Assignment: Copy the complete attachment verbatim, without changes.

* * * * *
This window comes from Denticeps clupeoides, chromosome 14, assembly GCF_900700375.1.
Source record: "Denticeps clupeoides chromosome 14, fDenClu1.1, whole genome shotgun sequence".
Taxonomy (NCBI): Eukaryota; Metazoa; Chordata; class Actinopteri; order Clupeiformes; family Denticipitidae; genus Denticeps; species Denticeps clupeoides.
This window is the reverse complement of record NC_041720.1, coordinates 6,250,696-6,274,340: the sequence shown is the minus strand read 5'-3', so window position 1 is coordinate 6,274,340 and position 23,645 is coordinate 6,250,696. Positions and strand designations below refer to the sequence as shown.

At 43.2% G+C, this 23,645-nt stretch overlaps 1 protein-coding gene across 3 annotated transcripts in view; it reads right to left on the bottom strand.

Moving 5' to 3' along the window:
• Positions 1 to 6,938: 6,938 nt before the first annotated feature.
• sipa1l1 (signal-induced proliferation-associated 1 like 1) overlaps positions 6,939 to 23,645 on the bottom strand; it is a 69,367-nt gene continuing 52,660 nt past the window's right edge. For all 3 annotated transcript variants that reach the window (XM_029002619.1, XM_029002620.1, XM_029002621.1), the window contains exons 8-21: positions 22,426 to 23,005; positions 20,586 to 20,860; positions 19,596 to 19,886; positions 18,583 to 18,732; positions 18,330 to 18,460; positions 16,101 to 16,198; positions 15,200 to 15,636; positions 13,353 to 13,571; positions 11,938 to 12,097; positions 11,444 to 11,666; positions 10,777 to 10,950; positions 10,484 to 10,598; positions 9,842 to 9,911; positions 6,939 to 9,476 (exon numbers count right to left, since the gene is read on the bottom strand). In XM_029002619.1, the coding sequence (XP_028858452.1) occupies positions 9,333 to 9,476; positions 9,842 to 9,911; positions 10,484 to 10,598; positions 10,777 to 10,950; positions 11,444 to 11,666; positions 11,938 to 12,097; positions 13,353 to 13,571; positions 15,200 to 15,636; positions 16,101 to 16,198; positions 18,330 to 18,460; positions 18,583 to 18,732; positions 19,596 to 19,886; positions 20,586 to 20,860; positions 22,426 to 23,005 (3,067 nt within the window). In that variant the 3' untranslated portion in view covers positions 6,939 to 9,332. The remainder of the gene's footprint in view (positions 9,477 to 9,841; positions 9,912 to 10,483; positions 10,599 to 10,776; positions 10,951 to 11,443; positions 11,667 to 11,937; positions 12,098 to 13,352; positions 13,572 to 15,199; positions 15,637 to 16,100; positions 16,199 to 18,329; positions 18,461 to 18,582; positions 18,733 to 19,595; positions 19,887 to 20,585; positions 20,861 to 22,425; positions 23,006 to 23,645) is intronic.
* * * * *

This window comes from Denticeps clupeoides, chromosome 14, assembly GCF_900700375.1.
Source record: "Denticeps clupeoides chromosome 14, fDenClu1.1, whole genome shotgun sequence".
Taxonomy (NCBI): Eukaryota; Metazoa; Chordata; class Actinopteri; order Clupeiformes; family Denticipitidae; genus Denticeps; species Denticeps clupeoides.
This window is the reverse complement of record NC_041720.1, coordinates 6,250,696-6,274,340: the sequence shown is the minus strand read 5'-3', so window position 1 is coordinate 6,274,340 and position 23,645 is coordinate 6,250,696. Positions and strand designations below refer to the sequence as shown.

At 43.2% G+C, this 23,645-nt stretch overlaps 1 protein-coding gene across 3 annotated transcripts in view; it reads right to left on the bottom strand.

Moving 5' to 3' along the window:
• Positions 1 to 6,938: 6,938 nt before the first annotated feature.
• sipa1l1 (signal-induced proliferation-associated 1 like 1) overlaps positions 6,939 to 23,645 on the bottom strand; it is a 69,367-nt gene continuing 52,660 nt past the window's right edge. For all 3 annotated transcript variants that reach the window (XM_029002619.1, XM_029002620.1, XM_029002621.1), the window contains exons 8-21: positions 22,426 to 23,005; positions 20,586 to 20,860; positions 19,596 to 19,886; positions 18,583 to 18,732; positions 18,330 to 18,460; positions 16,101 to 16,198; positions 15,200 to 15,636; positions 13,353 to 13,571; positions 11,938 to 12,097; positions 11,444 to 11,666; positions 10,777 to 10,950; positions 10,484 to 10,598; positions 9,842 to 9,911; positions 6,939 to 9,476 (exon numbers count right to left, since the gene is read on the bottom strand). In XM_029002619.1, the coding sequence (XP_028858452.1) occupies positions 9,333 to 9,476; positions 9,842 to 9,911; positions 10,484 to 10,598; positions 10,777 to 10,950; positions 11,444 to 11,666; positions 11,938 to 12,097; positions 13,353 to 13,571; positions 15,200 to 15,636; positions 16,101 to 16,198; positions 18,330 to 18,460; positions 18,583 to 18,732; positions 19,596 to 19,886; positions 20,586 to 20,860; positions 22,426 to 23,005 (3,067 nt within the window). In that variant the 3' untranslated portion in view covers positions 6,939 to 9,332. The remainder of the gene's footprint in view (positions 9,477 to 9,841; positions 9,912 to 10,483; positions 10,599 to 10,776; positions 10,951 to 11,443; positions 11,667 to 11,937; positions 12,098 to 13,352; positions 13,572 to 15,199; positions 15,637 to 16,100; positions 16,199 to 18,329; positions 18,461 to 18,582; positions 18,733 to 19,595; positions 19,887 to 20,585; positions 20,861 to 22,425; positions 23,006 to 23,645) is intronic.